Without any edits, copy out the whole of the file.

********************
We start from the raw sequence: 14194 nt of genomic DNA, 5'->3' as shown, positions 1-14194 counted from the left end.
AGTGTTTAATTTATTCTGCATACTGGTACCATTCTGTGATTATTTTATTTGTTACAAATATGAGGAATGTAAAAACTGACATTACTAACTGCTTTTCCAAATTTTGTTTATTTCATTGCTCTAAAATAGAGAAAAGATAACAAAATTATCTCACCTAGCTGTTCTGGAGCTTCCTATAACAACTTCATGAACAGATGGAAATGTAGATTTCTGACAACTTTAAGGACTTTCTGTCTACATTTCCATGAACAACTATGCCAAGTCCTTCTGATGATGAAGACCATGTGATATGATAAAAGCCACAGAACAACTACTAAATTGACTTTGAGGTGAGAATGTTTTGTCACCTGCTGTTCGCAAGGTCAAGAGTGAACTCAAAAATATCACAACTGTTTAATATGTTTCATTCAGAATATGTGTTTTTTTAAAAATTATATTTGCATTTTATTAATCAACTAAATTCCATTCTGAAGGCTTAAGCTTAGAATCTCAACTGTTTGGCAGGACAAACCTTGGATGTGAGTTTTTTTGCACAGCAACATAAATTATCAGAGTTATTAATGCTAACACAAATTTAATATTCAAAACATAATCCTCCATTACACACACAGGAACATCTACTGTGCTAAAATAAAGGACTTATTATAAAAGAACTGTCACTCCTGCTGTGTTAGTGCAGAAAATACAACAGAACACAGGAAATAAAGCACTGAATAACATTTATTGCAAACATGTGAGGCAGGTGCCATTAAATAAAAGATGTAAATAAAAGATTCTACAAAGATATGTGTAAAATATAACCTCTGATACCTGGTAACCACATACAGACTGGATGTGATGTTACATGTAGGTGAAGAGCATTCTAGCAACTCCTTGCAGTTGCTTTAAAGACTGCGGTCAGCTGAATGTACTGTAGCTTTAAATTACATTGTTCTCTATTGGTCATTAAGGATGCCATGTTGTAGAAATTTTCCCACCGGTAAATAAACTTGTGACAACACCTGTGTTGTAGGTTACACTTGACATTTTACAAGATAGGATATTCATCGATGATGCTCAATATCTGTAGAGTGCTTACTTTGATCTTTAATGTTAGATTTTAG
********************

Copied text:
We start from the raw sequence: 14194 nt of genomic DNA, 5'->3' as shown, positions 1-14194 counted from the left end.
AGTGTTTAATTTATTCTGCATACTGGTACCATTCTGTGATTATTTTATTTGTTACAAATATGAGGAATGTAAAAACTGACATTACTAACTGCTTTTCCAAATTTTGTTTATTTCATTGCTCTAAAATAGAGAAAAGATAACAAAATTATCTCACCTAGCTGTTCTGGAGCTTCCTATAACAACTTCATGAACAGATGGAAATGTAGATTTCTGACAACTTTAAGGACTTTCTGTCTACATTTCCATGAACAACTATGCCAAGTCCTTCTGATGATGAAGACCATGTGATATGATAAAAGCCACAGAACAACTACTAAATTGACTTTGAGGTGAGAATGTTTTGTCACCTGCTGTTCGCAAGGTCAAGAGTGAACTCAAAAATATCACAACTGTTTAATATGTTTCATTCAGAATATGTGTTTTTTTAAAAATTATATTTGCATTTTATTAATCAACTAAATTCCATTCTGAAGGCTTAAGCTTAGAATCTCAACTGTTTGGCAGGACAAACCTTGGATGTGAGTTTTTTTGCACAGCAACATAAATTATCAGAGTTATTAATGCTAACACAAATTTAATATTCAAAACATAATCCTCCATTACACACACAGGAACATCTACTGTGCTAAAATAAAGGACTTATTATAAAAGAACTGTCACTCCTGCTGTGTTAGTGCAGAAAATACAACAGAACACAGGAAATAAAGCACTGAATAACATTTATTGCAAACATGTGAGGCAGGTGCCATTAAATAAAAGATGTAAATAAAAGATTCTACAAAGATATGTGTAAAATATAACCTCTGATACCTGGTAACCACATACAGACTGGATGTGATGTTACATGTAGGTGAAGAGCATTCTAGCAACTCCTTGCAGTTGCTTTAAAGACTGCGGTCAGCTGAATGTACTGTAGCTTTAAATTACATTGTTCTCTATTGGTCATTAAGGATGCCATGTTGTAGAAATTTTCCCACCGGTAAATAAACTTGTGACAACACCTGTGTTGTAGGTTACACTTGACATTTTACAAGATAGGATATTCATCGATGATGCTCAATATCTGTAGAGTGCTTACTTTGATCTTTAATGTTAGATTTTAG